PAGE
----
Scott County Commission: K-9 officer Rex to retire with former handler
BENTON, Mo. (KFVS) - He served Scott County for seven years. Now, this K-9 will retire and live with his former handler after a decision by Scott County Commissioners.
Rex, a trained German Shepherd, went from retired, to unretired and back to retired in a matter of hours on Tuesday, December 13.
The day began with Scott County Sheriff Wes Drury announcing the 9-year-old K-9 would stay on with the department, but roughly two hours later, the county commission overruled that decision by a unanimous vote.
Now, Rex is back home with his former handler, Hunter Juden, a place he’s called home for the past 3.5 years.
The decision came after Juden’s resignation, Rex’s announced retirement and an outpouring of support from the community.
“The only way to take care of this K-9 is to return him to someone that’s familiar with him,” Drew Juden said. He’s talking about his son Hunter’s reunion with his old partner, Rex.
Hunter Juden now works for the Cape Girardeau Police Department and was asked not to speak about the situation, but his dad said it’s clear how people in Scott County feel about the longtime K-9 officer retiring with his former handler.
“The community is behind their law enforcement, one, and two, it’s behind their K-9 program, and they have the interest of the K-9 at heart,” he said.
You could see that interest on Tuesday morning at the Scott County Commissioners meeting.
Dozens packed a Scott County courtroom to express their opinions on what should happen to K-9 Rex.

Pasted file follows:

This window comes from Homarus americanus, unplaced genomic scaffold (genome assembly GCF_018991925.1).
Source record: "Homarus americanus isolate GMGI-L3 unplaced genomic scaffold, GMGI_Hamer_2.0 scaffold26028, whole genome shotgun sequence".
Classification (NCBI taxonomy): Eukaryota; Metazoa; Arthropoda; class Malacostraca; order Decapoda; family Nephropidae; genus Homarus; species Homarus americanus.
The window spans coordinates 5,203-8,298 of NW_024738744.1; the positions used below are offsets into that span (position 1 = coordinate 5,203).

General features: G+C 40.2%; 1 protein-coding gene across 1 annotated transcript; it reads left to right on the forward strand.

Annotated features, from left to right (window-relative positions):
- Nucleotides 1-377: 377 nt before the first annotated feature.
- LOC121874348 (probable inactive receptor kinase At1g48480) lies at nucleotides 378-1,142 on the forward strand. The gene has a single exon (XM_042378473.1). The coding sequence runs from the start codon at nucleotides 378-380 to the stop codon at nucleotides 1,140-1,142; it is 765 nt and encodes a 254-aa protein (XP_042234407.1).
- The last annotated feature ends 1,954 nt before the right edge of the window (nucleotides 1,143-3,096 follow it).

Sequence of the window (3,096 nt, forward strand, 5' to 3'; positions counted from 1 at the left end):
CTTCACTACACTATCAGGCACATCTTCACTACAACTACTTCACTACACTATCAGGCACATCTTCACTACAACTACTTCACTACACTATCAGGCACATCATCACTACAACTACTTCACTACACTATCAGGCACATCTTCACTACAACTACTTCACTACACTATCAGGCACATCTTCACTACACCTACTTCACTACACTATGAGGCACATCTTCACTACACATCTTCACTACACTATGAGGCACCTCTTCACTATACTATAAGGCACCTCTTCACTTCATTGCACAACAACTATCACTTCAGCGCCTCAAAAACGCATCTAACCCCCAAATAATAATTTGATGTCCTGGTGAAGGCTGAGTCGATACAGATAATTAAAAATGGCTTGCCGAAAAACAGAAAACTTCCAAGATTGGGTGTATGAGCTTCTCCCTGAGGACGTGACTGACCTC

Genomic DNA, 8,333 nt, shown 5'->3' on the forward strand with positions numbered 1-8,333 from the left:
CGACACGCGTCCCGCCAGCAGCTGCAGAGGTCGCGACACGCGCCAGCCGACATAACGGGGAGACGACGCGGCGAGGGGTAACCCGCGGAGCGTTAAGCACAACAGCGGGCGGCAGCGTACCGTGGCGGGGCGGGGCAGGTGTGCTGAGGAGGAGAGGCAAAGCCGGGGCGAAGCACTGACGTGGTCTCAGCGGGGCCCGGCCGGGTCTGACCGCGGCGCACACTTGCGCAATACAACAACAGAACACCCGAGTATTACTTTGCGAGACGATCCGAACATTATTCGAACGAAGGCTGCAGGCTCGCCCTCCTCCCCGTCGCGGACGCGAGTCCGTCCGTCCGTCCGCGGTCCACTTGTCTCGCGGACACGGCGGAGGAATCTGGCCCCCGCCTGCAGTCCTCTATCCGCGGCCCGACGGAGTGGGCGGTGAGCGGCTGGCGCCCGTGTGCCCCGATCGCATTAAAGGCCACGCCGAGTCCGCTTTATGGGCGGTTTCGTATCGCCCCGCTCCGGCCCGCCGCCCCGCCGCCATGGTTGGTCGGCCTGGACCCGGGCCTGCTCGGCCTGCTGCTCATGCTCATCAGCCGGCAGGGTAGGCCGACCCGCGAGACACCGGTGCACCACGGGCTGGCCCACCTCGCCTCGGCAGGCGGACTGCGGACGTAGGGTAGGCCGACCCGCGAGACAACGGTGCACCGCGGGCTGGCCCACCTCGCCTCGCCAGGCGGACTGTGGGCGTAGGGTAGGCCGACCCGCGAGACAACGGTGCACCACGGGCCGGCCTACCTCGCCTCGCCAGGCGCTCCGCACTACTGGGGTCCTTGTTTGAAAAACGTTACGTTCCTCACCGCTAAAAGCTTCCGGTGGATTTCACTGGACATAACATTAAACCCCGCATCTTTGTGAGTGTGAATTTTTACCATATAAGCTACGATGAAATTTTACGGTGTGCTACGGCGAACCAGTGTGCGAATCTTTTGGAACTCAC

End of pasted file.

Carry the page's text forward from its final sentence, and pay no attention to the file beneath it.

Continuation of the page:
It was an emotional crowd. Many said they believe nine-year-old Rex should be retired and live out the rest of his days with Juden.
Scott County Sheriff Wes Drury had a differing opinion.
About 90 minutes before the meeting, Sheriff Drury announced K-9 officer Rex would not be retired, but remain in service.
In his released statement, Drury said Rex’s trainer evaluated the police dog and believes he can still perform his duties.
Drury said he appreciates the interest the public has in where Rex would live in his retirement, including two of his past handlers.
During the meeting, Hunter Juden addressed the board regarding Rex’s future.
“I was told by the trainer and by the sheriff that I would be the last handler of Rex,” he said.
Juden also pointed out Rex’s age and past training would limit his service, and the county should consider investing in a new K-9 instead.
Also at the meeting, the local woman who gathered more than 12,000 signatures online to keep Rex with the person who knows him best.
“We got to be Rex’s voice,” Amberlee LaFerney said. “He can’t speak for himself, so I’m glad people were able to speak for him.”
“Rex is just part of the community, he’s one of us,” LaFerney continued.
It didn’t take long for the three-member board to announce their decision.
The Scott County Board voted unanimously to give Rex to his former handler.
Hunter Juden picked the dog up late Tuesday morning and took him home.
It’s not clear if Sheriff Drury will try to challenge the commission’s order.
If he does, the county’s prosecuting attorney said she’s confident the commission is within its legal right to award custody of Rex to Hunter Juden.
“This could end up in court and it could end up for a judge to decide, but I believe, based on what the commission heard today as well as the research that we’ve done in regard to K-9 Rex, his service, other K-9s across the state of Missouri and the training going forward, I think that the commission is supported in their decision, and I think they’re within their legal bounds,” Amanda Oesch, Scott County prosecutor, said.
We reached out to Sheriff Drury for comment and he released one on Wednesday morning. In a statement Drury said he was going to “seek the lawful return of canine Rex.”
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